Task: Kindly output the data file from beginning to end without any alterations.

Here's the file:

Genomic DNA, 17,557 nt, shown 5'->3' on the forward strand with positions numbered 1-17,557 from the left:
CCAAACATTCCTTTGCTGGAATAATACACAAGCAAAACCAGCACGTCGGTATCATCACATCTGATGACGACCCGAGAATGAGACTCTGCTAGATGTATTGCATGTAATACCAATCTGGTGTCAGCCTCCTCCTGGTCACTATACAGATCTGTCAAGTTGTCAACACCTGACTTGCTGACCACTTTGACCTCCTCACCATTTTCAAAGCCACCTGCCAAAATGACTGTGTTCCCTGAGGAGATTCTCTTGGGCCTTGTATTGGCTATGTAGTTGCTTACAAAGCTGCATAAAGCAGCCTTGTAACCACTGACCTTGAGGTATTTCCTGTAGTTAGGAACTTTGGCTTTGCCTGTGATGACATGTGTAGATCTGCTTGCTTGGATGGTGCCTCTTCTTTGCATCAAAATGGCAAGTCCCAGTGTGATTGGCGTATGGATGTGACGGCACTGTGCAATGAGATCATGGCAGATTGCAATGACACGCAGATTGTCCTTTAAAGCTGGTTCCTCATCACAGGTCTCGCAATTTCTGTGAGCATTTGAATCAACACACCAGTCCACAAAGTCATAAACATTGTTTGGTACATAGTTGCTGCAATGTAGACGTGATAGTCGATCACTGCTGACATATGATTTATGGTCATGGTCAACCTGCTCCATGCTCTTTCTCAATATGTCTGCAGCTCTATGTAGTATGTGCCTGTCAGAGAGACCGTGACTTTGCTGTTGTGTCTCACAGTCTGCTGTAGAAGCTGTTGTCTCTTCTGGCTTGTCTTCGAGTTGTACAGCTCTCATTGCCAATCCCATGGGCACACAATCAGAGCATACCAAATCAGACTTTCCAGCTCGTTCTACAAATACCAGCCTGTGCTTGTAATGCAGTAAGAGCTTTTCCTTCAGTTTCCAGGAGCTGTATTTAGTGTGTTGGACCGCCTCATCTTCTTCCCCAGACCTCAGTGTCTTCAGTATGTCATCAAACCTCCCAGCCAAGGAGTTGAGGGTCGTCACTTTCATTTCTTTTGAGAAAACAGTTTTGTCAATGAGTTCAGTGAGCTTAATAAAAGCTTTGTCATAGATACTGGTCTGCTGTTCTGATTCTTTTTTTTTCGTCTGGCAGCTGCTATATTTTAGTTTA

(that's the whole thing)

Genomic DNA, 17,557 nt, shown 5'->3' on the forward strand with positions numbered 1-17,557 from the left:
CCAAACATTCCTTTGCTGGAATAATACACAAGCAAAACCAGCACGTCGGTATCATCACATCTGATGACGACCCGAGAATGAGACTCTGCTAGATGTATTGCATGTAATACCAATCTGGTGTCAGCCTCCTCCTGGTCACTATACAGATCTGTCAAGTTGTCAACACCTGACTTGCTGACCACTTTGACCTCCTCACCATTTTCAAAGCCACCTGCCAAAATGACTGTGTTCCCTGAGGAGATTCTCTTGGGCCTTGTATTGGCTATGTAGTTGCTTACAAAGCTGCATAAAGCAGCCTTGTAACCACTGACCTTGAGGTATTTCCTGTAGTTAGGAACTTTGGCTTTGCCTGTGATGACATGTGTAGATCTGCTTGCTTGGATGGTGCCTCTTCTTTGCATCAAAATGGCAAGTCCCAGTGTGATTGGCGTATGGATGTGACGGCACTGTGCAATGAGATCATGGCAGATTGCAATGACACGCAGATTGTCCTTTAAAGCTGGTTCCTCATCACAGGTCTCGCAATTTCTGTGAGCATTTGAATCAACACACCAGTCCACAAAGTCATAAACATTGTTTGGTACATAGTTGCTGCAATGTAGACGTGATAGTCGATCACTGCTGACATATGATTTATGGTCATGGTCAACCTGCTCCATGCTCTTTCTCAATATGTCTGCAGCTCTATGTAGTATGTGCCTGTCAGAGAGACCGTGACTTTGCTGTTGTGTCTCACAGTCTGCTGTAGAAGCTGTTGTCTCTTCTGGCTTGTCTTCGAGTTGTACAGCTCTCATTGCCAATCCCATGGGCACACAATCAGAGCATACCAAATCAGACTTTCCAGCTCGTTCTACAAATACCAGCCTGTGCTTGTAATGCAGTAAGAGCTTTTCCTTCAGTTTCCAGGAGCTGTATTTAGTGTGTTGGACCGCCTCATCTTCTTCCCCAGACCTCAGTGTCTTCAGTATGTCATCAAACCTCCCAGCCAAGGAGTTGAGGGTCGTCACTTTCATTTCTTTTGAGAAAACAGTTTTGTCAATGAGTTCAGTGAGCTTAATAAAAGCTTTGTCATAGATACTGGTCTGCTGTTCTGATTCTTTTTTTTTCGTCTGGCAGCTGCTATATTTTAGTTTA